Pak officials dismiss report about sending Sarabjit Singh abroad for treatment
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Pakistani officials today dismissed a report that a medical board was considering a proposal to send abroad Indian death row convict Sarabjit Singh – comatose in a Lahore hospital after a brutal assault – for treatment.
The four-member medical board headed by Jinnah Hospital chief executive Mahmood Shaukat conducted a routine examination of Sarabjit this morning, officials said.
They rejected a media report that the board was mulling a proposal to send Sarabjit abroad for treatment.
"No such proposal has been under consideration," an official of the health department of Punjab province said.
"In fact, the medical board has no mandate (to decide about sending Sarabjit abroad)," said the official, who did not want to be named as he was not authorised to speak to the media.
The medical board is "minutely monitoring the patient" and Sarabjit is being given the "best treatment" at Jinnah Hospital, the official said.
Sources in the hospital said that there had been "no improvement whatsoever" in Sarabjit's condition.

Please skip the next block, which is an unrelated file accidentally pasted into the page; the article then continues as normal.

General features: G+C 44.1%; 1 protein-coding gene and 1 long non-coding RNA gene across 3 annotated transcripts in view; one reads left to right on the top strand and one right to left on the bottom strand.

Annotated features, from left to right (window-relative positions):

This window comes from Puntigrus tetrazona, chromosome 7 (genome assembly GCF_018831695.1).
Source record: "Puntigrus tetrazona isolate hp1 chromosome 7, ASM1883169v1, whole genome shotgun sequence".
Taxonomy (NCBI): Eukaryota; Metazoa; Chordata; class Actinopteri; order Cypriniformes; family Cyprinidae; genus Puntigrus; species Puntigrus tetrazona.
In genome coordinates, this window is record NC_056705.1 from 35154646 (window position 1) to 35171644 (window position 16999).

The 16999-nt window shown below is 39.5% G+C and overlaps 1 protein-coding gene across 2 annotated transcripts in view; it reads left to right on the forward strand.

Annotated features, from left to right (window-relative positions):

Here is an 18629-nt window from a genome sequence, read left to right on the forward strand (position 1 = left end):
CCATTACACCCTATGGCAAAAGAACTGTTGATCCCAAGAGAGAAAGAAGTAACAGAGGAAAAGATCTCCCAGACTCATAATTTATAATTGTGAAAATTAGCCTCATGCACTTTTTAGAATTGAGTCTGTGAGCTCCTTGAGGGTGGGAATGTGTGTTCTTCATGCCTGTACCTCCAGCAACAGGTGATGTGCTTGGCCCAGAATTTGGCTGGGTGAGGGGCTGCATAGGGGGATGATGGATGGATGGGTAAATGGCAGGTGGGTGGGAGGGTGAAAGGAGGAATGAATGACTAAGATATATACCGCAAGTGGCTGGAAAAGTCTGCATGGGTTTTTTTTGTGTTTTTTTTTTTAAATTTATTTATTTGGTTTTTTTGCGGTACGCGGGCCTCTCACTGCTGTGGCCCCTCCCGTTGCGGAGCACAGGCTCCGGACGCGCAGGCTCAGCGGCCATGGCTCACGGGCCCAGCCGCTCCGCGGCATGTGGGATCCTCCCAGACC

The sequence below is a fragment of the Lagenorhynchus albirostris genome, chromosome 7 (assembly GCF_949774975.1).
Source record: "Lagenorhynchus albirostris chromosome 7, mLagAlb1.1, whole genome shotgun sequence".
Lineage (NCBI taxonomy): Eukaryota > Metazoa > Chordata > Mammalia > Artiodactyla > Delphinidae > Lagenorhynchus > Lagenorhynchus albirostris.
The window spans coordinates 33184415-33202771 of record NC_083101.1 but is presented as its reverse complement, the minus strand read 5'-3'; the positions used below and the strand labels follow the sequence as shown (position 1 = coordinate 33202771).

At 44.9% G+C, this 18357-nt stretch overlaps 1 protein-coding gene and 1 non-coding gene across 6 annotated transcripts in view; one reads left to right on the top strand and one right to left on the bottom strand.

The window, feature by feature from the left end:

The members of the medical board – Shaukat, Postgraduate Medical Institute principal Anjum Habib Vohra, Jinnah Hospital neuro department head Zafar Chaudhry and King Edward Medical University neuro-physician Naeem Kasuri – see Sarabjit's case as "major neurosurgical challenge", the sources said.
Sarabjit, 49, sustained several injuries, including a skull fracture, when six prisoners attacked him in Kot Lakhpat Jail on Friday and doctors said his chances of survival are slim.
He was hit on the head with bricks and cut with sharp weapons. He is in a deep coma and on ventilator support in an intensive care unit of Jinnah Hospital.
He was convicted of alleged involvement in a string of bomb attacks in Punjab province that killed 14 people in 1990.
His mercy petitions were rejected by the courts and former President Pervez Musharraf.
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